The aircraft wreckage was located approximately 19 nm east of Lafayette, Louisiana, in the Atchafalaya Swamp at latitude 30 degrees 07 minutes 53 seconds north and longitude 091 degrees 38 minutes 07 seconds west. Examination of the accident site revealed that the aircraft came to rest upright on a 350 degree magnetic heading within a 50 to 70 feet diameter open area in about 4 feet of water. A small tree 4 inches in diameter, located in front of the aircraft had slash marks. Both the left and right wing tips were up against small trees of about 6 feet in height. The fuselage was separated from the cabin and the empennage was partially separated from the fuselage. The lower sides of the fuselage were separated from its bottom side and spread outwards. Both flaps were found separated from their respective wings. One flap was found to the left of the left wing and the other flap was found aft of the aircraft. The rudder was separated from the vertical stabilizer and found aft of the aircraft. A post-impact fire damaged the upper portion of the cabin and fuselage, and both wing tips. The surrounding trees also sustained fire damage. An inventory at the site revealed that all major components and flight controls for the airplane, were located within a 50-70 foot radius of the resting place of the aircraft. See enclosed wreckage diagram for details of the wreckage distribution.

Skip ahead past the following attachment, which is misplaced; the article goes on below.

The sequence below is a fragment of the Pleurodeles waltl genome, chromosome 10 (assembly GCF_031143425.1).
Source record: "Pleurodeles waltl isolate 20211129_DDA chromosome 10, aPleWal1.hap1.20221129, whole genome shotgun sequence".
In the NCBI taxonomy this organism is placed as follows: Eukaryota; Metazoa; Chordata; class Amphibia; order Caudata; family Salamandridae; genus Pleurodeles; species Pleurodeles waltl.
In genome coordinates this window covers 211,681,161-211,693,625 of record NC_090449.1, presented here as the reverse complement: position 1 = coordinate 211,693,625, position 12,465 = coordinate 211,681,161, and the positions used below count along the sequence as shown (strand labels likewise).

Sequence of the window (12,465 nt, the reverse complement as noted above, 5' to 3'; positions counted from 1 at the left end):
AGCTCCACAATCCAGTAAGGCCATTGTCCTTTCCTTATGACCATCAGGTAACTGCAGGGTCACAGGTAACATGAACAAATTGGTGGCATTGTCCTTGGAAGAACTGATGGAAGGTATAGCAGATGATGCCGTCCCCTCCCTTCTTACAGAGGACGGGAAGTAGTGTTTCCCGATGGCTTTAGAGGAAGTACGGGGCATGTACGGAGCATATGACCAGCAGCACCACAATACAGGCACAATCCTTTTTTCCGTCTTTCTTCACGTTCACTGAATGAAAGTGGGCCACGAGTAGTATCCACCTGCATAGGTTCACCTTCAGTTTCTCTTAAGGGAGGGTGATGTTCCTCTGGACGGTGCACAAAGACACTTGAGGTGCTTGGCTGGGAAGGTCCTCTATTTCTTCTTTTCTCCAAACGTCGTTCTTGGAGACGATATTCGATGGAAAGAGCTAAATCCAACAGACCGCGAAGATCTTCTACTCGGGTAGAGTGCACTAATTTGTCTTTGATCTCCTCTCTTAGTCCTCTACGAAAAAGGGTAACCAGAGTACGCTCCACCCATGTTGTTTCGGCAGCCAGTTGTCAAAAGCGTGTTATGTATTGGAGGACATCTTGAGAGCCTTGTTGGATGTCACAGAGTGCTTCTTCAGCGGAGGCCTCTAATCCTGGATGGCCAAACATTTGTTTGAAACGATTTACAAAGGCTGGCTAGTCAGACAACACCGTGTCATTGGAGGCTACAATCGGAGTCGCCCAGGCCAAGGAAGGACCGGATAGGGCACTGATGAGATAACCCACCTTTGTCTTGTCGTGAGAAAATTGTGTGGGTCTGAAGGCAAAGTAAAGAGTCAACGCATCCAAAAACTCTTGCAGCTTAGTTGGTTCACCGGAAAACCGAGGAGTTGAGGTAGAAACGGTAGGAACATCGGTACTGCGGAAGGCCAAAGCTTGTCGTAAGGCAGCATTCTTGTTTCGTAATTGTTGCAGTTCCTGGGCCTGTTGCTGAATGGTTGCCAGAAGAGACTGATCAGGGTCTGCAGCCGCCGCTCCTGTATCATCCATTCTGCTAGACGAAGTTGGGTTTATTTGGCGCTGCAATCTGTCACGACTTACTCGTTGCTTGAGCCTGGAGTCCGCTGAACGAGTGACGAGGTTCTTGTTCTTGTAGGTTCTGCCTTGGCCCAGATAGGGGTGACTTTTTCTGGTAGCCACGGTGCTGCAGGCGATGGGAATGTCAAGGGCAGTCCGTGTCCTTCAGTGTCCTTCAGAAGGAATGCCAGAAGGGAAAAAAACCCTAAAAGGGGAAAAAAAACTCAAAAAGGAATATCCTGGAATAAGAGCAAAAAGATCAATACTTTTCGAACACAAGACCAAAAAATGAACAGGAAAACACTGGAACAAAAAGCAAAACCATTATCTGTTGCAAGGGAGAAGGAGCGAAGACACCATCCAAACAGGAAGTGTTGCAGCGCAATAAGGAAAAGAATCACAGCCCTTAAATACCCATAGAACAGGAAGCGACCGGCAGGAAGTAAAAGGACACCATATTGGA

The aircraft was recovered from the accident site and secured at the St. Martinville Sheriff's Office impound lot, and an examination of the aircraft was conducted on April 30, 1998. Both main landing gear were found retracted, the left and right wing speed brakes were found in the stowed position. Both left and right flaps were found separated from their respective hinges. Flight control continuity was established to the ailerons. Control continuity could not be established to the elevator and rudder due to the elevator push pull tube being separated and the separation of the rudder cables; however, no evidence was observed that would indicate that they had separated prior to terrain impact.